1108-1112 Capitol Street
Fie upon the modern indelicacies of attending to business!
This row of three houses was built in 1844-45 by Jaquelin P. Taylor on the site of the modest frame dwelling of Jacob Cohen. Mr. Taylor had come to Richmond as a young man from Orange County, and as a large importer of dry-goods he had built up a considerable fortune. In his obituary notice he is said to have been one of the oldest and most respected citizens of Richmond, whose name was synonymous with the word probity. Executor of William Barret, he was in process of winding up his friend’s affairs when he died suddenly in January, 1872, just after celebrating his seventy-fifth birthday.
The two easternmost houses in the row remained the property of Mr. Taylor’s heirs as late as 1910. He left no children, but his wife’s family, the Richardsons, who during Mr. and Mrs. Taylor’s lifetime had occupied the middle house, later moved into the one at Twelfth and Capitol, which had been the Taylors’ own home. The Misses Jane and Harriet Richardson and their two brothers are remembered as “characters” by all those who knew them. One brother, who was very tall, was often seen in the Capitol Square, feeding the squirrels, with whom he was so gentle that they ate out of his hand without fear.
The Misses Richardson were unadjusted to such modern indelicacies as ladies attending to business, so Judge Beverley Crump, who had charge of their affairs, had to bring them what money they needed in cash every month: going to a bank would have been quite out of the question for them. Mr. Jaquelin P. Taylor II, a great-nephew and namesake of the builder of these houses, recalls that when he came to Richmond as a youth he had to pay regular Sunday visits to the Richardsons and that he put up with the inevitable attendance at church for the sake of the excellent dinner that always followed.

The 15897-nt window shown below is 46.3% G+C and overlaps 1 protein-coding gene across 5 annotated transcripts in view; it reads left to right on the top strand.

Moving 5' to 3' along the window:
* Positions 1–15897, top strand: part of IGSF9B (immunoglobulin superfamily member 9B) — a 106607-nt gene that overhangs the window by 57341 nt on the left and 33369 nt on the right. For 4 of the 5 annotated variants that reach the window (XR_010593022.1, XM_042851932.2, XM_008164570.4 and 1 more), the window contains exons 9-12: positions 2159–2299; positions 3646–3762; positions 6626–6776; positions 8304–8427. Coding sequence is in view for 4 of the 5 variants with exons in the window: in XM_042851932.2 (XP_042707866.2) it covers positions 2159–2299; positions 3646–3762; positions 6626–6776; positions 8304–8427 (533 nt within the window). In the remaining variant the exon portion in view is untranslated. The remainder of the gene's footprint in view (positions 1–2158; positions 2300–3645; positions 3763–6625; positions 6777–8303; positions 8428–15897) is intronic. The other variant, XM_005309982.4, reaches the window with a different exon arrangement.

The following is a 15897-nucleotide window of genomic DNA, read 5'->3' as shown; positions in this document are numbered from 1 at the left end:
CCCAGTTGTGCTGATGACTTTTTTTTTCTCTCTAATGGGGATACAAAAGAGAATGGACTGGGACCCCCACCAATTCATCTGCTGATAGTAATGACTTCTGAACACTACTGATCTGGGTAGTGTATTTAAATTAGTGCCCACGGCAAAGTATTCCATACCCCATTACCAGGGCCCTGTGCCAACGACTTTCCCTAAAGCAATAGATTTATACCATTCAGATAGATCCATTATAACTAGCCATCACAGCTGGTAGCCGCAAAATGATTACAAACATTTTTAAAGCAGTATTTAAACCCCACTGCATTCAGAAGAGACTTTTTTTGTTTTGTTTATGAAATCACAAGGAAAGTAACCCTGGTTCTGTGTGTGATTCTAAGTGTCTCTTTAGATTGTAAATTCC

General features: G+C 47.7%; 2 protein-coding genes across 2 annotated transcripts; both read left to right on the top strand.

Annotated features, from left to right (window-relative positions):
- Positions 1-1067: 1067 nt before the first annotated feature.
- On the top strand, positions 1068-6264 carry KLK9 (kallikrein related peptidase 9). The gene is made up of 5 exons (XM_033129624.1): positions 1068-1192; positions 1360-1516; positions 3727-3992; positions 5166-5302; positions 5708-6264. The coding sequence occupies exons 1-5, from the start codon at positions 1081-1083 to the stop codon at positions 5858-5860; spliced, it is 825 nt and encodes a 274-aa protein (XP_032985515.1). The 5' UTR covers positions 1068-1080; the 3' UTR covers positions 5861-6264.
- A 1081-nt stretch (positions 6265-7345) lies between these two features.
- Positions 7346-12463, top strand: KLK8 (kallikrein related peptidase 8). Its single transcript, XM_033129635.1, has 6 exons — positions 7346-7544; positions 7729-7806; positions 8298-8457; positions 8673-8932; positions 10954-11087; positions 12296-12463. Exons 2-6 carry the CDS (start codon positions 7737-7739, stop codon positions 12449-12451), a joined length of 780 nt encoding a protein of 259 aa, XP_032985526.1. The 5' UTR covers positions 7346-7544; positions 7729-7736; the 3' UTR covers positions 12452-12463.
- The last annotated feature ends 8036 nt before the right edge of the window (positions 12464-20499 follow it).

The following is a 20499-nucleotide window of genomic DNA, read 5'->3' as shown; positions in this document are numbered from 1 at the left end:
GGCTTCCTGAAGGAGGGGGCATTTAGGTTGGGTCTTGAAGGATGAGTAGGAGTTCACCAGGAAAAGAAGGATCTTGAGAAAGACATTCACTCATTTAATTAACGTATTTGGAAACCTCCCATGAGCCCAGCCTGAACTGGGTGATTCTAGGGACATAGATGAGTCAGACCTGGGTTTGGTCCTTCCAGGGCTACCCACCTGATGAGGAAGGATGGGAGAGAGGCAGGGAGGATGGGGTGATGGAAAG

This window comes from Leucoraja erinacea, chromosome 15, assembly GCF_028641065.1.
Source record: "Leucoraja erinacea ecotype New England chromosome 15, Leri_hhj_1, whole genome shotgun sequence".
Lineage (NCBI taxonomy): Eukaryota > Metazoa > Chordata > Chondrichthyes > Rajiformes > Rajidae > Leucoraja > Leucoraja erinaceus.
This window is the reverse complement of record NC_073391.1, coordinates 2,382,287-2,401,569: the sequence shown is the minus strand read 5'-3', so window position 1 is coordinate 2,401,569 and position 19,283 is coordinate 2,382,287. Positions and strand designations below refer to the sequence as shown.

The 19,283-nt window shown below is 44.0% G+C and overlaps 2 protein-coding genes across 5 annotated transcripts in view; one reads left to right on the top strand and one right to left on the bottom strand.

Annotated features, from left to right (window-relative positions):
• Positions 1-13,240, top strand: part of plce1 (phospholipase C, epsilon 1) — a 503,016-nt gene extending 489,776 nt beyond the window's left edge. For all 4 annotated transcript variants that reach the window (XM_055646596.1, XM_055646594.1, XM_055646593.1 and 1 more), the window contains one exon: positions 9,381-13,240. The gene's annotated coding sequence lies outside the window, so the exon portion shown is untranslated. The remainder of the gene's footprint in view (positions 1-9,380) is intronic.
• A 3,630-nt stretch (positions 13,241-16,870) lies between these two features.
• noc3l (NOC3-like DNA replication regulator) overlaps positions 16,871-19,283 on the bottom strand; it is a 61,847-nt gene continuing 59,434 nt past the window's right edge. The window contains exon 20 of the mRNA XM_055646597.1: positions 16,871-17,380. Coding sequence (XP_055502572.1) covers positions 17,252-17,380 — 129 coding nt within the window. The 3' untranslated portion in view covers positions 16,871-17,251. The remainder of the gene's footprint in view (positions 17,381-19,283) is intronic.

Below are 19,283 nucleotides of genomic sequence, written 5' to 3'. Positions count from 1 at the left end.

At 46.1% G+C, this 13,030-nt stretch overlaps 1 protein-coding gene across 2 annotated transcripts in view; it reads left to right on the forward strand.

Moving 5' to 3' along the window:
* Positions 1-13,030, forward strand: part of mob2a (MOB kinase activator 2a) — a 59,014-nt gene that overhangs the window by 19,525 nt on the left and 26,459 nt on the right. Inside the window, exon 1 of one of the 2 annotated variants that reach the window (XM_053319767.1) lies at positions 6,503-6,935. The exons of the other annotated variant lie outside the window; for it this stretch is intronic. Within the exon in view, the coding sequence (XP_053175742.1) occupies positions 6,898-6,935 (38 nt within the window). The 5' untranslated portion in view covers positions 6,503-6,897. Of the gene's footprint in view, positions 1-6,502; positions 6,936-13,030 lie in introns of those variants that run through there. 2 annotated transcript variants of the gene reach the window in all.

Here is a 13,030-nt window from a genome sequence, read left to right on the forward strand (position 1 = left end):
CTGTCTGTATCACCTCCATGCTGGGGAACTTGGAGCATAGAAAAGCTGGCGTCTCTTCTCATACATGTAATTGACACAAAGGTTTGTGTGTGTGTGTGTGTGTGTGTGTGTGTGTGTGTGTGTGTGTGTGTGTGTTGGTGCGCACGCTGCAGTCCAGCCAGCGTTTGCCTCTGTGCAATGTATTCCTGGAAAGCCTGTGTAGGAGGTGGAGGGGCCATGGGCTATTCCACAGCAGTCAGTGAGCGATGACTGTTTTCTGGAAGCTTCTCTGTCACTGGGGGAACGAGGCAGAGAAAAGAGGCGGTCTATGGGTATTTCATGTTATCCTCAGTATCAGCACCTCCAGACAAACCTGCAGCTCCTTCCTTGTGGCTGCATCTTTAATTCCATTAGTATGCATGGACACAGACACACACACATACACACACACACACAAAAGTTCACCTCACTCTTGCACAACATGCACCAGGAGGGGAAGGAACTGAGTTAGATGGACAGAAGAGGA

The westernmost house was sold in 1851 to Thomas R. Price, a leading citizen of his day. In 1833 he had founded the well known dry-goods store of Thos. R. Price and Company, of which he was head at the time of his death in 1868. Under various names, Fourqurean and Price, Fourqurean, Price and Temple, etc. this concern survived well into the twentieth century. Mr. Price’s son Edward is remembered by Mr. Munford (and by this writer) as an usher at St. Paul’s over a long period of years. “A man of patrician appearance and of courtly manner, Mr. Price gave distinction to the old Church he so faithfully attended and served.”
Major von Borcke, the German officer on Jeb Stuart’s staff, tells in his memoirs of a visit to the Prices in this house in 1884. He had cared for Channing Price, when the latter was mortally wounded at his side, and ever since the Civil War the family had cherished von Borcke’s sword, which had barely escaped destruction when Mr. Price’s store was burned.
The Price family owned No. 1108 up to 1903, when it was bought by Gilbert K. Pollack, a member of the City Council who built himself an office on Broad Street. In 1911 and 1912 all three houses were sold to the City. During the next twenty-five years a game of battledore and shuttlecock went on between City and State for possession of the site, known (from Ford’s Hotel which had stood to the west of the Taylor houses) as the Ford Lot.
Meanwhile the houses were occupied by various worthy organizations, notably by the Juvenile Court (which had its beginnings there), the Tuberculosis Association, and the Academy of Arts, the last two organizations remaining, respectively, in 1112 and 1108-10 until the buildings were about to be demolished over their heads. It was finally decided that the projected State Library was to occupy the site, and in 1938 they were pulled down.